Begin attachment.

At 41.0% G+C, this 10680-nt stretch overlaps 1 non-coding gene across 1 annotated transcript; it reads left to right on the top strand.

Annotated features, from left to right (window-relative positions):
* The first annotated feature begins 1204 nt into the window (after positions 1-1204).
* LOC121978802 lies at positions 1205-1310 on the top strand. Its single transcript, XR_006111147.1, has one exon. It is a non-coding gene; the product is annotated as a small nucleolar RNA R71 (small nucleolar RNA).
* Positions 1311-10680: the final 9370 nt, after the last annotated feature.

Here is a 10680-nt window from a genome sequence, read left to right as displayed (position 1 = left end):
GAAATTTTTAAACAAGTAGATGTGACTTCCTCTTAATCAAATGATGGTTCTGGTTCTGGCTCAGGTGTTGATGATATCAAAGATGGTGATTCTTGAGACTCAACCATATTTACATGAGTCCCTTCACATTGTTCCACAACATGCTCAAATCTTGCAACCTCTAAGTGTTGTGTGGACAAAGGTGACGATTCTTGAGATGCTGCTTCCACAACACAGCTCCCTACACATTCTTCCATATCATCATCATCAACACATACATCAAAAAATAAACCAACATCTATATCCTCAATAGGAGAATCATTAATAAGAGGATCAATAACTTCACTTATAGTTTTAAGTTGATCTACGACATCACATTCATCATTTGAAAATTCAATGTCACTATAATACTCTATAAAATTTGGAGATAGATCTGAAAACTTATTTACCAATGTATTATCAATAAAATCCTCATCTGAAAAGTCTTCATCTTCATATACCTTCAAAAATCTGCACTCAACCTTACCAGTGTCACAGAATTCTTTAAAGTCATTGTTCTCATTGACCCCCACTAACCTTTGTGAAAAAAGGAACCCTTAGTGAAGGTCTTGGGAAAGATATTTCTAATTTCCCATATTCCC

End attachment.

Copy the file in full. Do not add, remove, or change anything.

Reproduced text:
At 41.0% G+C, this 10680-nt stretch overlaps 1 non-coding gene across 1 annotated transcript; it reads left to right on the top strand.

Annotated features, from left to right (window-relative positions):
* The first annotated feature begins 1204 nt into the window (after positions 1-1204).
* LOC121978802 lies at positions 1205-1310 on the top strand. Its single transcript, XR_006111147.1, has one exon. It is a non-coding gene; the product is annotated as a small nucleolar RNA R71 (small nucleolar RNA).
* Positions 1311-10680: the final 9370 nt, after the last annotated feature.

Here is a 10680-nt window from a genome sequence, read left to right as displayed (position 1 = left end):
GAAATTTTTAAACAAGTAGATGTGACTTCCTCTTAATCAAATGATGGTTCTGGTTCTGGCTCAGGTGTTGATGATATCAAAGATGGTGATTCTTGAGACTCAACCATATTTACATGAGTCCCTTCACATTGTTCCACAACATGCTCAAATCTTGCAACCTCTAAGTGTTGTGTGGACAAAGGTGACGATTCTTGAGATGCTGCTTCCACAACACAGCTCCCTACACATTCTTCCATATCATCATCATCAACACATACATCAAAAAATAAACCAACATCTATATCCTCAATAGGAGAATCATTAATAAGAGGATCAATAACTTCACTTATAGTTTTAAGTTGATCTACGACATCACATTCATCATTTGAAAATTCAATGTCACTATAATACTCTATAAAATTTGGAGATAGATCTGAAAACTTATTTACCAATGTATTATCAATAAAATCCTCATCTGAAAAGTCTTCATCTTCATATACCTTCAAAAATCTGCACTCAACCTTACCAGTGTCACAGAATTCTTTAAAGTCATTGTTCTCATTGACCCCCACTAACCTTTGTGAAAAAAGGAACCCTTAGTGAAGGTCTTGGGAAAGATATTTCTAATTTCCCATATTCCC